It seemed as though Tom Brady ended the G.O.A.T. discussion last February. As he overcame a 28-3 deficit to win his fifth Super Bowl ring, Brady had solidified his position as football’s Michael Jordan. He outlasted Peyton Manning, has more rings than Joe Montana, and looks better at 40 than most quarterbacks do at 25. His case for G.O.A.T. has been stated many times, and has convinced mostly everyone around football.

One of Brady’s contemporaries, however, might have something else to say about that. And it’s not Manning.

Chances are, you’ve never heard Drew Brees’ be called the Greatest Quarterback of All Time. But a quick glance at his career stats would show that he is more than worthy of being in this conversation, at the very least. And a very strong case could be made that he is the greatest in NFL history.

Here are the numbers:  

Brees currently has 67,763 career passing yards is within striking distance of Manning’s all-time record of 71,940. His 476 passing touchdowns and 5,988 completions are each third-most in NFL history, and he would need 312 more completions and 63 more passing touchdowns to have the records to himself. If Brees opts to play next season—he’s 38 and in the last of year of his contract with the Saints—there’s a good chance he can retire as the greatest statistical quarterback in NFL history.

If Brady had to play on the Saints under the same circumstances that Brees has dealt with, it’s hard to imagine him winning five Super Bowls. Likewise, had Brees been given the chance to play his entire career under Bill Belichick, it’s hard to imagine him making only six playoff appearances. Heck, Matt Cassel won 10 games under Belichick.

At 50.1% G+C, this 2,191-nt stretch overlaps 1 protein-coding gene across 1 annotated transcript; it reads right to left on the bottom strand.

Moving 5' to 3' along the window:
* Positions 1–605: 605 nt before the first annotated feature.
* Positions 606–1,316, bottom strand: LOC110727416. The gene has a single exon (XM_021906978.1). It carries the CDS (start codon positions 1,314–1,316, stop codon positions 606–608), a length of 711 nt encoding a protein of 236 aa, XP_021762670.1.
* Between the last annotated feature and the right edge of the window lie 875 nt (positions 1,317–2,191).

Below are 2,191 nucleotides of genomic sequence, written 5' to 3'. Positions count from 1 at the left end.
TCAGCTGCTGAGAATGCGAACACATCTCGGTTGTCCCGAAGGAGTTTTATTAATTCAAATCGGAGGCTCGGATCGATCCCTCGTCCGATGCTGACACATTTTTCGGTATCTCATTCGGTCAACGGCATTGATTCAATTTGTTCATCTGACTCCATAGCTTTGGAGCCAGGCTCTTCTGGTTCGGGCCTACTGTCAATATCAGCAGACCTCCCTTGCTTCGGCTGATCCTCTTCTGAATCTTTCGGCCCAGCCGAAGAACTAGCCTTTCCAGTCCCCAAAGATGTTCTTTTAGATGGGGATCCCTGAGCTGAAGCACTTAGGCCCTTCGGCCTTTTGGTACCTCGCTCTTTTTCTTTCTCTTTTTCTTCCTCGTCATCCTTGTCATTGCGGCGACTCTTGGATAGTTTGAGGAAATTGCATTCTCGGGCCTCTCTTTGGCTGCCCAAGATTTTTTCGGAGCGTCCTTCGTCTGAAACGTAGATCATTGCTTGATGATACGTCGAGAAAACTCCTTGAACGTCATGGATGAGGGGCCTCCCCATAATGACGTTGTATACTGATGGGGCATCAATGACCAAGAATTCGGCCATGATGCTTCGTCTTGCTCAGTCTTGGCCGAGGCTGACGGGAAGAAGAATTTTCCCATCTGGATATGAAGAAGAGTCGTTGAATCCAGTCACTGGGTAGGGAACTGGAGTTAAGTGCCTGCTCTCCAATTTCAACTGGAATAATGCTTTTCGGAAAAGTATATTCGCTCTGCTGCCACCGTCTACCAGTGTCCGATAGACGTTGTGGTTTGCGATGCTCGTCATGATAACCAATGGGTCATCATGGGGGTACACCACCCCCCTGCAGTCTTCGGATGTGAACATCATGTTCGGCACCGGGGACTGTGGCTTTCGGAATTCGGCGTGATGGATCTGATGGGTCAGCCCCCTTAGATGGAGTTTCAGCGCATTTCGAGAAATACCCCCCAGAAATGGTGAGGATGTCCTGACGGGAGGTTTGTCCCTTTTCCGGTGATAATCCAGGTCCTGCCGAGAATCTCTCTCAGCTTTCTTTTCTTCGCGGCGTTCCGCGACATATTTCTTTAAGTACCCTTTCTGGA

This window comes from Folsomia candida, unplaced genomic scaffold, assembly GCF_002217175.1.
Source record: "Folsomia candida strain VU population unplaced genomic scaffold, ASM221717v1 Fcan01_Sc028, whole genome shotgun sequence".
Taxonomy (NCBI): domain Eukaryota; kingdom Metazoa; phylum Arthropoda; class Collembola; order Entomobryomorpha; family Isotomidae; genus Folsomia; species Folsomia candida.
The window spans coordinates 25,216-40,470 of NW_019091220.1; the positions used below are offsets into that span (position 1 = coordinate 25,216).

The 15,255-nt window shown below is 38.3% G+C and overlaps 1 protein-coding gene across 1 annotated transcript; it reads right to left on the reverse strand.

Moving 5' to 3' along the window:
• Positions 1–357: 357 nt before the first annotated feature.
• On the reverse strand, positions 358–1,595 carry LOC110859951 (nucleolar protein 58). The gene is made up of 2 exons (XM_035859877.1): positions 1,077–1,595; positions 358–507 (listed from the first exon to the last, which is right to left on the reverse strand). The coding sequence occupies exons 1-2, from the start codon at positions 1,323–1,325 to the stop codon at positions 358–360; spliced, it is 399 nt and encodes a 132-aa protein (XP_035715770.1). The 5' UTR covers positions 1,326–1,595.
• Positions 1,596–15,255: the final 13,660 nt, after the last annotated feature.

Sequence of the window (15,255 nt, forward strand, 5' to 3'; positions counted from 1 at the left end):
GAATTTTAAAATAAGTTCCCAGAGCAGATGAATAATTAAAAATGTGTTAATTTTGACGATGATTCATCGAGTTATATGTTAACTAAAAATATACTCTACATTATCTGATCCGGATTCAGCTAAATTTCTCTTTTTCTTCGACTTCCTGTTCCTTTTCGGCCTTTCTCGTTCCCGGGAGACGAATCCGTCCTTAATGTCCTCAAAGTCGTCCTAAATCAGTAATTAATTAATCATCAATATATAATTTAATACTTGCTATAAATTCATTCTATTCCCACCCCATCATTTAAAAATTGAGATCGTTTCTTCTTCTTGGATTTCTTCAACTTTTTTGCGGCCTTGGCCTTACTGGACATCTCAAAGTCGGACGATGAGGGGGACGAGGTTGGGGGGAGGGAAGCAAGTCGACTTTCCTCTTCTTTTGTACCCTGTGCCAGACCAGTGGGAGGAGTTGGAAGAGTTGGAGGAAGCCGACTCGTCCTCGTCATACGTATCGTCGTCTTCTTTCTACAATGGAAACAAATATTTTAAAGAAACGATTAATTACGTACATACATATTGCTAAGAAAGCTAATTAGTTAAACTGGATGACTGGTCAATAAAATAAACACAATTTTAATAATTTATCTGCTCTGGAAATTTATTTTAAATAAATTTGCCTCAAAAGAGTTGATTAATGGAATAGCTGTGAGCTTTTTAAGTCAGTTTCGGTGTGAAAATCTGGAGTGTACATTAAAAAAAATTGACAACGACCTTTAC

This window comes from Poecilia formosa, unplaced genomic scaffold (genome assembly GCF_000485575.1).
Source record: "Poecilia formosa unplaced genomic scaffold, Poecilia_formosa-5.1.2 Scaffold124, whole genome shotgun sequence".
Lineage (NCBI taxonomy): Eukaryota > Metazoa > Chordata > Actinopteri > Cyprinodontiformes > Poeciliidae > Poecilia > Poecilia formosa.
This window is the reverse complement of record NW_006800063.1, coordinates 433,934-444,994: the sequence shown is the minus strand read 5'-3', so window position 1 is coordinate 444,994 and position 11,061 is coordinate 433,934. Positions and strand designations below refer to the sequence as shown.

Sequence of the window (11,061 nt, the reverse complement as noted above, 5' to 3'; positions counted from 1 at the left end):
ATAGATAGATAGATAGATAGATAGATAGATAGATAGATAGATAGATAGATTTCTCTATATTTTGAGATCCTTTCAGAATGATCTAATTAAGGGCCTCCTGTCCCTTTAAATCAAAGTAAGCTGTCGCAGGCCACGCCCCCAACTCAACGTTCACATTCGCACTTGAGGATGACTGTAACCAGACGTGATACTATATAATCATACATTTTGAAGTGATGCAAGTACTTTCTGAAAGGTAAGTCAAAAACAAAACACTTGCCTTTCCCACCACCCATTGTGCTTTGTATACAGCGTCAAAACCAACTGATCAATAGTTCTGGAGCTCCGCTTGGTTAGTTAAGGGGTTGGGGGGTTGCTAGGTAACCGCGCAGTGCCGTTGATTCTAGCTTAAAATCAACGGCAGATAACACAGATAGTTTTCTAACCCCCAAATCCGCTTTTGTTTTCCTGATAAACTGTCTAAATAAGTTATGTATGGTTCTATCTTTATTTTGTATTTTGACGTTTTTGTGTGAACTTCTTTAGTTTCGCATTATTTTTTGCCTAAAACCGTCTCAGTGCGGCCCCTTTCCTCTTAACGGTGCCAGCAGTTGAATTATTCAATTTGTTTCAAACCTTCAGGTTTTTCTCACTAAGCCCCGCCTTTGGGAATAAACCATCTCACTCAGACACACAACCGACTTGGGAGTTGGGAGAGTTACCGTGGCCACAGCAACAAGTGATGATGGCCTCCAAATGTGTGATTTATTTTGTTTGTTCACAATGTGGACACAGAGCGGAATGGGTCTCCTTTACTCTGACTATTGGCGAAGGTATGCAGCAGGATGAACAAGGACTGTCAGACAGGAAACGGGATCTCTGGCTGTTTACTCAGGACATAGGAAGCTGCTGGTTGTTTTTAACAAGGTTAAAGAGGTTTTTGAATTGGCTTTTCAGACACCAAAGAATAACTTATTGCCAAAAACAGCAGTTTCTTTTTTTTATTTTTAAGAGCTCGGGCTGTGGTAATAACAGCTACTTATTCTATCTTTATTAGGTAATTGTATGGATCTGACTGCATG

All of Brees’ aforementioned stats are higher than Brady’s, by the way. Both players have similar sample sizes as well, Brady has 242 starts, Brees has 237. So based only on regular-season numbers, Brees is clearly the better quarterback.

Brees’ statistical accumulation has come by way of some of the best single seasons of all time. There have been only nine instances in NFL history where a quarterback has passed for more than 5,000 yards. Brees has five of them. This means that he has five of the eight highest-passing seasons in NFL history. By contrast, Brady has just one 5,000-yard season.

Since signing with the Saints in 2006, he has led the league in passing yards seven times. Brady has led the league in passing yards just twice in his entire career. Manning led the league in passing just three times in his 17 seasons of play. Joe Montana, who was often considered the greatest before Manning and Brady, never led the league in passing—comparatively making Brees’ stats even more impressive.  

The one area where Brees is obviously at a deficit to Brady, Manning, Montana, and most other quarterbacks in the G.O.A.T. conversation is wins. Brees has just one Super Bowl, and only 11 career playoff appearances.